Nestled in between two of the state's top universities, Clemson and USC, Pelzer, South Carolina is a quiet southern mill town located near the Saluda River. This particular mill area, founded over one hundred years earlier by a group of elite gentlemen from Charleston, SC, was the first place in the world to ever have electricity generated at a distance specifically for manufacturing purposes. It was here that a flicker of success exploded into a new way of doing business in the textile industry.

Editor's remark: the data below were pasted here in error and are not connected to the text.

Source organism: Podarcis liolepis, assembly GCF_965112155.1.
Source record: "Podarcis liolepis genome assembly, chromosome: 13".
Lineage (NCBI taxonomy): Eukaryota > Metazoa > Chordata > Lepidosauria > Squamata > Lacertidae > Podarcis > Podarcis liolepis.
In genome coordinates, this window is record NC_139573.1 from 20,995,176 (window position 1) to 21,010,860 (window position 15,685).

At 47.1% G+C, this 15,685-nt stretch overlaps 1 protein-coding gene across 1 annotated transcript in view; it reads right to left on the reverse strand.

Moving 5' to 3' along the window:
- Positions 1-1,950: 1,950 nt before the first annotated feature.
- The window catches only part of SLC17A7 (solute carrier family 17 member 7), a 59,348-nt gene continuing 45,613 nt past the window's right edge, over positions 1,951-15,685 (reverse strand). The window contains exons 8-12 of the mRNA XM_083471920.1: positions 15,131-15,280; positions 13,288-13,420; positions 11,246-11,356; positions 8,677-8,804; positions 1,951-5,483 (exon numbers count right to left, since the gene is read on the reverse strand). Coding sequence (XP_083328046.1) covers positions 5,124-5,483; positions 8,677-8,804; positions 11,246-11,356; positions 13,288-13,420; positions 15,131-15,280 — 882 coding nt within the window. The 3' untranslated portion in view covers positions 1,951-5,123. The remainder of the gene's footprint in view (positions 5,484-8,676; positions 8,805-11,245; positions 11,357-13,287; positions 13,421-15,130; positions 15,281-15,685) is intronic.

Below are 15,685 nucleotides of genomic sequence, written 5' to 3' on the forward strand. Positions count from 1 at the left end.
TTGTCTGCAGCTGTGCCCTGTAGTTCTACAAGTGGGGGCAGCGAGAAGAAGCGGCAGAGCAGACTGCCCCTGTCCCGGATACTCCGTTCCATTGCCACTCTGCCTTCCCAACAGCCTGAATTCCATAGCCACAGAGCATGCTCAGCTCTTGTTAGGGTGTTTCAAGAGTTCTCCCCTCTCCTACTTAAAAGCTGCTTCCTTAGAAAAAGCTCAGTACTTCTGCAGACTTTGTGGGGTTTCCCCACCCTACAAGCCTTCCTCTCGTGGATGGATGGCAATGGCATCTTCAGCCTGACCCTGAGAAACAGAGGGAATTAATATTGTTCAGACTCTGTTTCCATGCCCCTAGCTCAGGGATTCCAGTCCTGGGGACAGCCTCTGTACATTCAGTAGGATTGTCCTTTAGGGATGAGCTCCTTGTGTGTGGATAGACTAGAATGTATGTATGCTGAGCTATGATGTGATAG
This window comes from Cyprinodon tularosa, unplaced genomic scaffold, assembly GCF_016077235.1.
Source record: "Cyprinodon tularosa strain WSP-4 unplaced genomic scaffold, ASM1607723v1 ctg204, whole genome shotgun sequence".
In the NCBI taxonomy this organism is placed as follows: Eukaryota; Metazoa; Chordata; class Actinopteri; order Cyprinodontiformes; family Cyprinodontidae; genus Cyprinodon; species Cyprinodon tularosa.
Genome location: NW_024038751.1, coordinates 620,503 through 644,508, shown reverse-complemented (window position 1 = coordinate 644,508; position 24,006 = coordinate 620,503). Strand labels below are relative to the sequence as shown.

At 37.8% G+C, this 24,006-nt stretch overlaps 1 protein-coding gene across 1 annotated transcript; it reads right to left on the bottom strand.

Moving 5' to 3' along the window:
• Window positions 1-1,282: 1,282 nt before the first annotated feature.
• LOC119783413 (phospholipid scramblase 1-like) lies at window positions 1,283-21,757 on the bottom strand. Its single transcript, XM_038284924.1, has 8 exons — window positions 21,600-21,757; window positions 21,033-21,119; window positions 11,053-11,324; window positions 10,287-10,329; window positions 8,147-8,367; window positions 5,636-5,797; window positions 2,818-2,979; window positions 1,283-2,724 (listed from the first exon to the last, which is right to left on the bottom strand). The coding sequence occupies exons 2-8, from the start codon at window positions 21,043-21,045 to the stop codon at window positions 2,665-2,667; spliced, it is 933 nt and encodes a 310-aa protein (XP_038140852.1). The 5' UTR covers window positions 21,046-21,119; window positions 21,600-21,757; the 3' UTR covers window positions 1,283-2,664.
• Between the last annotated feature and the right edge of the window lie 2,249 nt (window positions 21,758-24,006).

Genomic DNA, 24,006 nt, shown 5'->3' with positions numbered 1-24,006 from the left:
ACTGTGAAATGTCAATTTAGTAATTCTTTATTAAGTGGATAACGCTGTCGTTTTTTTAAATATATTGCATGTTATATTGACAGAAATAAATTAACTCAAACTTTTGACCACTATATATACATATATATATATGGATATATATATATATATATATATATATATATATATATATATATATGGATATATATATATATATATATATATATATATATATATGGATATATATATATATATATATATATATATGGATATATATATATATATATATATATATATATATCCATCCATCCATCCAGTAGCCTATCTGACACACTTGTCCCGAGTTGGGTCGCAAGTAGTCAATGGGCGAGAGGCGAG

The first successful electric powered mill was built in Columbia, SC. Today, the Columbia Mills building houses the South Carolina State Museum. It may be said that the success in Columbia directly influenced the success in Pelzer. Historically, Columbia and Pelzer are often referred to together. The founding men of Pelzer included Francis Joseph Pelzer, Captain Ellison Adger Smyth, Augustine T. Smythe, William Lebby, William B. Smith, David Lopez, William Ashmead Courtenay, and Grange Simmons Coffin. Other prominent men involved in this history of electricity were first President of General Electric, Charles Albert Coffin, Sidney B. Paine, Thomas Edison, Charles P. Steinmetz, and Arthur R. Bush. The original Pelzer powerhouse with generators created by GE continues to operate today.